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Thursday, September 18, 2008

Introduction to Gemology: Barbara Smigel, PhD, GG.

Hello, I'm Barbara Smigel .....

How do they form? * Why do they shine? * What sets value in a gem? * How can you spot a simulant or synthetic? * What creates a cat'seye or star in a gem? * How can you tell one red gemstone like a ruby, from another like a red garnet, or a piece of red glass? * Which gems are best for jewelry and why? * Where and how are gems mined? * How are they cut and polished? * What is the toughest gemstone? (No, it's not diamond!) * What the heck are these?

If you're interested in learning about gemology from a scientific rather than from a commercial or artistic viewpoint, then you are in the right place (not that either art or commerce are unimportant or will be ignored, they just won't be our main focus.)

This is a series of lessons that I've developed as part of a course that I teach at College of Southern Nevada, where I'm an Emeritus Professor. But you don't need to be a registered student to use these materials! As you go through the lectures and essays, you'll see references to text readings, homework assignments, self quizzes, discussions, and exams which are meant for the registered students only.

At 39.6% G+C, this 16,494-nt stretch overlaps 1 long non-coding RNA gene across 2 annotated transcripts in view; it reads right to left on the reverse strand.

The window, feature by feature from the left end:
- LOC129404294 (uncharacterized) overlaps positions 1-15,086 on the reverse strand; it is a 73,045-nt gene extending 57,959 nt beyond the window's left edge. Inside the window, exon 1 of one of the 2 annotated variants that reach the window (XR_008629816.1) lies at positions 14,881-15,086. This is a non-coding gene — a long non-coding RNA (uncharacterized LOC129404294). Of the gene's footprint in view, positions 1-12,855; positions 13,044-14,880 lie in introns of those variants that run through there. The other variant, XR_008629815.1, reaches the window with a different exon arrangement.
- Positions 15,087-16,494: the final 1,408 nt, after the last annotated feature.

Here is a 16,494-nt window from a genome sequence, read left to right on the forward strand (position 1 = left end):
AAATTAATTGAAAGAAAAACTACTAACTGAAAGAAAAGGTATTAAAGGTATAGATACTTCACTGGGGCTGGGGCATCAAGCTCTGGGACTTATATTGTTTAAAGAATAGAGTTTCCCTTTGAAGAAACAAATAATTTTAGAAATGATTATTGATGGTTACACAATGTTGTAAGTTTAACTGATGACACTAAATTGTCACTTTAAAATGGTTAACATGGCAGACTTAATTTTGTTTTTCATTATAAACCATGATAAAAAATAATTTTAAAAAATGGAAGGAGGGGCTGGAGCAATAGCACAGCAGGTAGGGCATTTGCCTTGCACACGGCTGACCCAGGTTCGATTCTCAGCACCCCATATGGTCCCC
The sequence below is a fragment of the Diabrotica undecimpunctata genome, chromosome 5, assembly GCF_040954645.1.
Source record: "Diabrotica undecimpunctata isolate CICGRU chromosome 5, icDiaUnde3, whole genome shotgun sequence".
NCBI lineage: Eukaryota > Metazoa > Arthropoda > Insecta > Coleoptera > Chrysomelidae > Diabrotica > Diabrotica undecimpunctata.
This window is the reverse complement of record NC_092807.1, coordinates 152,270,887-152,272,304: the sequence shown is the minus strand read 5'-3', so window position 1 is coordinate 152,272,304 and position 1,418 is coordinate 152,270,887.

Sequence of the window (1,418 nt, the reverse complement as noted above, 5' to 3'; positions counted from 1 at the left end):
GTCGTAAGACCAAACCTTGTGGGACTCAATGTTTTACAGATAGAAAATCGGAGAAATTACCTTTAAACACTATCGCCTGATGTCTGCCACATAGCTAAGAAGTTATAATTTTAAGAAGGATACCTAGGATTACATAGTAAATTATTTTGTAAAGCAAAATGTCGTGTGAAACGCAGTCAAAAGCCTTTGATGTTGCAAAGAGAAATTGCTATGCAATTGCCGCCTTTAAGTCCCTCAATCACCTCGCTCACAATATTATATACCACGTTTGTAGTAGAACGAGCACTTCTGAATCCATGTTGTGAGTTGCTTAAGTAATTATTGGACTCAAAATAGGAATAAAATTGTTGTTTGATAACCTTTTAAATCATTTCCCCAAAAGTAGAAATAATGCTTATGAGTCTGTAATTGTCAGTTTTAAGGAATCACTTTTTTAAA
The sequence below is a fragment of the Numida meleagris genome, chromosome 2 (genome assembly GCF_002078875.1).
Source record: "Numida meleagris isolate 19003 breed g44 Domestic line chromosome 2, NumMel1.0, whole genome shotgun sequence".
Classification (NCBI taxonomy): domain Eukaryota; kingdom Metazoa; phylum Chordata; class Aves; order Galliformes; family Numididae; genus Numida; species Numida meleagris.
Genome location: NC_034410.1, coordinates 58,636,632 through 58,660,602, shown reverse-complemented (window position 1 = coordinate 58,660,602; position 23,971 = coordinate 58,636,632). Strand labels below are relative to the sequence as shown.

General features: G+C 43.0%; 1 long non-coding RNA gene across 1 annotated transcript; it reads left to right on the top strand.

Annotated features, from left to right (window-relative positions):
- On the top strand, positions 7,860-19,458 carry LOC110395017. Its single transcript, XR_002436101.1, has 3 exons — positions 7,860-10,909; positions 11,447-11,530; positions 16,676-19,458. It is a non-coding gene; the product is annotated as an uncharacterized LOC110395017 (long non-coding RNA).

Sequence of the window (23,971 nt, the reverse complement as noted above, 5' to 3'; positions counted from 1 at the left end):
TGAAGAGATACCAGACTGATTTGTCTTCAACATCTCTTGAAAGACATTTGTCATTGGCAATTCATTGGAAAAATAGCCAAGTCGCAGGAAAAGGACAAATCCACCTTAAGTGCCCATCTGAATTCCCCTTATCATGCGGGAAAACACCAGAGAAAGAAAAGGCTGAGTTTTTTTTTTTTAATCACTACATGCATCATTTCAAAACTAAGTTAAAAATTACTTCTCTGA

The down side is that you won't be able to access the actual course website and the materials posted there, unless you are a registered student. The up side is that you're welcome to freely browse the contents located here, and there are no tests, grades, or time schedules to worry about. I've posted a sample course syllabus for your information, but none of the rules, timelines, or expectations listed therein apply to you, the casual visitor or independent student.

This free Gemology Information is provided by Dr. Smigel's retail website Artistic Colored Stones:

About Dr. Barbara W. Smigel

Stone Collector/Beginning Gemology Student
Many years ago a chance encounter with a little book on gemstones changed my life. At that time, I was a more than 20 year veteran professor of biology, and had always thought of stones primarily as places for bugs to hide under. :-)

As I looked through the book I thought, "Gee, I'd like one of those, and one of those, and one of those..." I soon began collecting gemstones, starting, of course, with the more common ones but rapidly getting into the rare, exotic and expensive! Because I wanted to be sure I was getting what I was paying for, I enrolled in "Gem Indentification" and later all of the gemology courses with GIA (Gemological Institute of America).

The next logical step was to learn to cut stones myself. Not being the type of person who can learn easily from illustrations in books, I sought out a mentor from our local gem and mineral club. He was kind enough to let me sit by his side and watch him facet, and later cut stones on his machine. I was hooked. I ordered my own equipment and, to be honest, made every mistake it is possible for a new cutter to make--at least three times. But, ultimately, I got the hang of it. Before too long I had reached the point of no return -- too many gems piling up. The only way I could continue cutting the high grade gem material that I loved was to sell some of it, so I started this business.